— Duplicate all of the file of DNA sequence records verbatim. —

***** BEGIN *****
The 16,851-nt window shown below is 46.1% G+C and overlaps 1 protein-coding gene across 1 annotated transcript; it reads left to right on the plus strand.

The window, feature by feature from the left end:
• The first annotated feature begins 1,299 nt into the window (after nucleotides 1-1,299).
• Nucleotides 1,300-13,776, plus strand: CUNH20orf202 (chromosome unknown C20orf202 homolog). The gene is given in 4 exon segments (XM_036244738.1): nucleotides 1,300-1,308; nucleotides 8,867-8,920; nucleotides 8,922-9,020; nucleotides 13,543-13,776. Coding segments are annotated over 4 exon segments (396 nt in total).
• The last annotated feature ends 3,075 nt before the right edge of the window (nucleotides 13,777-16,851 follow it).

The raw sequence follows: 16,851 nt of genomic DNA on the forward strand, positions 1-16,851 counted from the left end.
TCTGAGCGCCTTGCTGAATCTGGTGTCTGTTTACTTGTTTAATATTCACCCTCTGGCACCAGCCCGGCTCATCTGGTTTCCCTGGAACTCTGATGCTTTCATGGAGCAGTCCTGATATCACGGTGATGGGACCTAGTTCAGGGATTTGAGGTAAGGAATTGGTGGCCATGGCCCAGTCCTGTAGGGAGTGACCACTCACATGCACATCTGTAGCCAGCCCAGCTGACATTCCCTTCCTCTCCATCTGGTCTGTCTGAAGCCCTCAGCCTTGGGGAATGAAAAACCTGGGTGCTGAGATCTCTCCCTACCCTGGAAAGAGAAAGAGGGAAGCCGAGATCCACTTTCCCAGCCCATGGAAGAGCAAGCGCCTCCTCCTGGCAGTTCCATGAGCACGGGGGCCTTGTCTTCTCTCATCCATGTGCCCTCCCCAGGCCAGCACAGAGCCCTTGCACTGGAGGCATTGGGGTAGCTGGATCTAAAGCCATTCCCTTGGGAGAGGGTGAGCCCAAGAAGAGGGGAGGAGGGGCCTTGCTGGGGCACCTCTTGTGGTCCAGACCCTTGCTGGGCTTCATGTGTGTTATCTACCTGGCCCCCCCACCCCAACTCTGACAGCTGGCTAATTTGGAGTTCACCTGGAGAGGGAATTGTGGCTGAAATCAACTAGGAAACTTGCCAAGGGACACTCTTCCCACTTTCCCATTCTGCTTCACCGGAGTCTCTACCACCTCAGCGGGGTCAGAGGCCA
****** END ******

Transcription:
The 16,851-nt window shown below is 46.1% G+C and overlaps 1 protein-coding gene across 1 annotated transcript; it reads left to right on the plus strand.

The window, feature by feature from the left end:
• The first annotated feature begins 1,299 nt into the window (after nucleotides 1-1,299).
• Nucleotides 1,300-13,776, plus strand: CUNH20orf202 (chromosome unknown C20orf202 homolog). The gene is given in 4 exon segments (XM_036244738.1): nucleotides 1,300-1,308; nucleotides 8,867-8,920; nucleotides 8,922-9,020; nucleotides 13,543-13,776. Coding segments are annotated over 4 exon segments (396 nt in total).
• The last annotated feature ends 3,075 nt before the right edge of the window (nucleotides 13,777-16,851 follow it).

The raw sequence follows: 16,851 nt of genomic DNA on the forward strand, positions 1-16,851 counted from the left end.
TCTGAGCGCCTTGCTGAATCTGGTGTCTGTTTACTTGTTTAATATTCACCCTCTGGCACCAGCCCGGCTCATCTGGTTTCCCTGGAACTCTGATGCTTTCATGGAGCAGTCCTGATATCACGGTGATGGGACCTAGTTCAGGGATTTGAGGTAAGGAATTGGTGGCCATGGCCCAGTCCTGTAGGGAGTGACCACTCACATGCACATCTGTAGCCAGCCCAGCTGACATTCCCTTCCTCTCCATCTGGTCTGTCTGAAGCCCTCAGCCTTGGGGAATGAAAAACCTGGGTGCTGAGATCTCTCCCTACCCTGGAAAGAGAAAGAGGGAAGCCGAGATCCACTTTCCCAGCCCATGGAAGAGCAAGCGCCTCCTCCTGGCAGTTCCATGAGCACGGGGGCCTTGTCTTCTCTCATCCATGTGCCCTCCCCAGGCCAGCACAGAGCCCTTGCACTGGAGGCATTGGGGTAGCTGGATCTAAAGCCATTCCCTTGGGAGAGGGTGAGCCCAAGAAGAGGGGAGGAGGGGCCTTGCTGGGGCACCTCTTGTGGTCCAGACCCTTGCTGGGCTTCATGTGTGTTATCTACCTGGCCCCCCCACCCCAACTCTGACAGCTGGCTAATTTGGAGTTCACCTGGAGAGGGAATTGTGGCTGAAATCAACTAGGAAACTTGCCAAGGGACACTCTTCCCACTTTCCCATTCTGCTTCACCGGAGTCTCTACCACCTCAGCGGGGTCAGAGGCCA